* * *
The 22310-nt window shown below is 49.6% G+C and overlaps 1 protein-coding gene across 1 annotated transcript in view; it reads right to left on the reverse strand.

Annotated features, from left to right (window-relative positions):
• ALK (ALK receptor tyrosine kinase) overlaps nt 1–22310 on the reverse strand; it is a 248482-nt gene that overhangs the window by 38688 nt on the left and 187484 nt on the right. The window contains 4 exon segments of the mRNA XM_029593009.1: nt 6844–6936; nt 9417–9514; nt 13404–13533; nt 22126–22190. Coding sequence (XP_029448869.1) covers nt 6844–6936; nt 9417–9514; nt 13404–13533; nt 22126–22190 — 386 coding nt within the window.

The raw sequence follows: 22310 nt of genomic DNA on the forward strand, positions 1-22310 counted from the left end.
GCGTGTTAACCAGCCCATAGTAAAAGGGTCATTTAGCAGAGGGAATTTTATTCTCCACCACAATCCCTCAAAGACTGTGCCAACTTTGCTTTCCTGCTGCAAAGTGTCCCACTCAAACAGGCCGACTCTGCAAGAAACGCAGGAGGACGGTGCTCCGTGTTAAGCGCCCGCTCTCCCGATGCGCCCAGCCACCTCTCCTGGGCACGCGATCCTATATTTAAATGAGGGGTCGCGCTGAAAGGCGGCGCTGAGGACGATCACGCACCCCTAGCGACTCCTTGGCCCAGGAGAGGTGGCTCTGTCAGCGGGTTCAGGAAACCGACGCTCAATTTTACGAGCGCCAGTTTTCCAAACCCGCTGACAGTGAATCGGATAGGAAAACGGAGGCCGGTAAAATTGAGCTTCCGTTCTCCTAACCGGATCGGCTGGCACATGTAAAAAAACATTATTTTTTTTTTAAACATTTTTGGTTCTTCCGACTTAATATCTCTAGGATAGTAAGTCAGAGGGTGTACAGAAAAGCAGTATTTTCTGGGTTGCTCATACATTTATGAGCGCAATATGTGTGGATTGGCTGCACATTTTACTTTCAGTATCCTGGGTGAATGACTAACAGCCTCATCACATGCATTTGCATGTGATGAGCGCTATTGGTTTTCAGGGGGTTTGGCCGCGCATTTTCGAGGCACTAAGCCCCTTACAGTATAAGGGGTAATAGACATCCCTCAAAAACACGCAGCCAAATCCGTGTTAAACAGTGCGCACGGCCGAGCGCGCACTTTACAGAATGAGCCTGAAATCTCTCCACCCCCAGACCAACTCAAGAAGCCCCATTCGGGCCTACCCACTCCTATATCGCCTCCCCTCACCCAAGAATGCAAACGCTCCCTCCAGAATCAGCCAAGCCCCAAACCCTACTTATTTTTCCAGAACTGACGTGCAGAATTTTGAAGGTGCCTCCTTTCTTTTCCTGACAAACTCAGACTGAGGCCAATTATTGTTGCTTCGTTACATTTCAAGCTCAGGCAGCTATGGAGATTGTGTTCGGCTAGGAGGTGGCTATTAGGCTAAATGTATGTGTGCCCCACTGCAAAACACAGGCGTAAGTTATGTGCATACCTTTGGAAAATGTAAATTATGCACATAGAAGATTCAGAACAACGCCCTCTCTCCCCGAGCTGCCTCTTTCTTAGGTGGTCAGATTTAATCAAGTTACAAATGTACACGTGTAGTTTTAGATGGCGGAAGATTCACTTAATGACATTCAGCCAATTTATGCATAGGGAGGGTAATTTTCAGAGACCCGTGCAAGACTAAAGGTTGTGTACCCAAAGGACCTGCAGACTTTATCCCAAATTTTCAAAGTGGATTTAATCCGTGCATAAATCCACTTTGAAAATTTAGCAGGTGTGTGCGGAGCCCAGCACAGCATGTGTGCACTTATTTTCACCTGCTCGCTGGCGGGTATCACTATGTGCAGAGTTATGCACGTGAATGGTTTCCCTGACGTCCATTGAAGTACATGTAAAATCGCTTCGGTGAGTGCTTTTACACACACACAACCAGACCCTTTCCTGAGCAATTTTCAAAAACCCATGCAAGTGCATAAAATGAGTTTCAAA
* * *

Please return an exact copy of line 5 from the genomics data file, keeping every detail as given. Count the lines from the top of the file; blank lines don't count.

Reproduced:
GCGTGTTAACCAGCCCATAGTAAAAGGGTCATTTAGCAGAGGGAATTTTATTCTCCACCACAATCCCTCAAAGACTGTGCCAACTTTGCTTTCCTGCTGCAAAGTGTCCCACTCAAACAGGCCGACTCTGCAAGAAACGCAGGAGGACGGTGCTCCGTGTTAAGCGCCCGCTCTCCCGATGCGCCCAGCCACCTCTCCTGGGCACGCGATCCTATATTTAAATGAGGGGTCGCGCTGAAAGGCGGCGCTGAGGACGATCACGCACCCCTAGCGACTCCTTGGCCCAGGAGAGGTGGCTCTGTCAGCGGGTTCAGGAAACCGACGCTCAATTTTACGAGCGCCAGTTTTCCAAACCCGCTGACAGTGAATCGGATAGGAAAACGGAGGCCGGTAAAATTGAGCTTCCGTTCTCCTAACCGGATCGGCTGGCACATGTAAAAAAACATTATTTTTTTTTTAAACATTTTTGGTTCTTCCGACTTAATATCTCTAGGATAGTAAGTCAGAGGGTGTACAGAAAAGCAGTATTTTCTGGGTTGCTCATACATTTATGAGCGCAATATGTGTGGATTGGCTGCACATTTTACTTTCAGTATCCTGGGTGAATGACTAACAGCCTCATCACATGCATTTGCATGTGATGAGCGCTATTGGTTTTCAGGGGGTTTGGCCGCGCATTTTCGAGGCACTAAGCCCCTTACAGTATAAGGGGTAATAGACATCCCTCAAAAACACGCAGCCAAATCCGTGTTAAACAGTGCGCACGGCCGAGCGCGCACTTTACAGAATGAGCCTGAAATCTCTCCACCCCCAGACCAACTCAAGAAGCCCCATTCGGGCCTACCCACTCCTATATCGCCTCCCCTCACCCAAGAATGCAAACGCTCCCTCCAGAATCAGCCAAGCCCCAAACCCTACTTATTTTTCCAGAACTGACGTGCAGAATTTTGAAGGTGCCTCCTTTCTTTTCCTGACAAACTCAGACTGAGGCCAATTATTGTTGCTTCGTTACATTTCAAGCTCAGGCAGCTATGGAGATTGTGTTCGGCTAGGAGGTGGCTATTAGGCTAAATGTATGTGTGCCCCACTGCAAAACACAGGCGTAAGTTATGTGCATACCTTTGGAAAATGTAAATTATGCACATAGAAGATTCAGAACAACGCCCTCTCTCCCCGAGCTGCCTCTTTCTTAGGTGGTCAGATTTAATCAAGTTACAAATGTACACGTGTAGTTTTAGATGGCGGAAGATTCACTTAATGACATTCAGCCAATTTATGCATAGGGAGGGTAATTTTCAGAGACCCGTGCAAGACTAAAGGTTGTGTACCCAAAGGACCTGCAGACTTTATCCCAAATTTTCAAAGTGGATTTAATCCGTGCATAAATCCACTTTGAAAATTTAGCAGGTGTGTGCGGAGCCCAGCACAGCATGTGTGCACTTATTTTCACCTGCTCGCTGGCGGGTATCACTATGTGCAGAGTTATGCACGTGAATGGTTTCCCTGACGTCCATTGAAGTACATGTAAAATCGCTTCGGTGAGTGCTTTTACACACACACAACCAGACCCTTTCCTGAGCAATTTTCAAAAACCCATGCAAGTGCATAAAATGAGTTTCAAA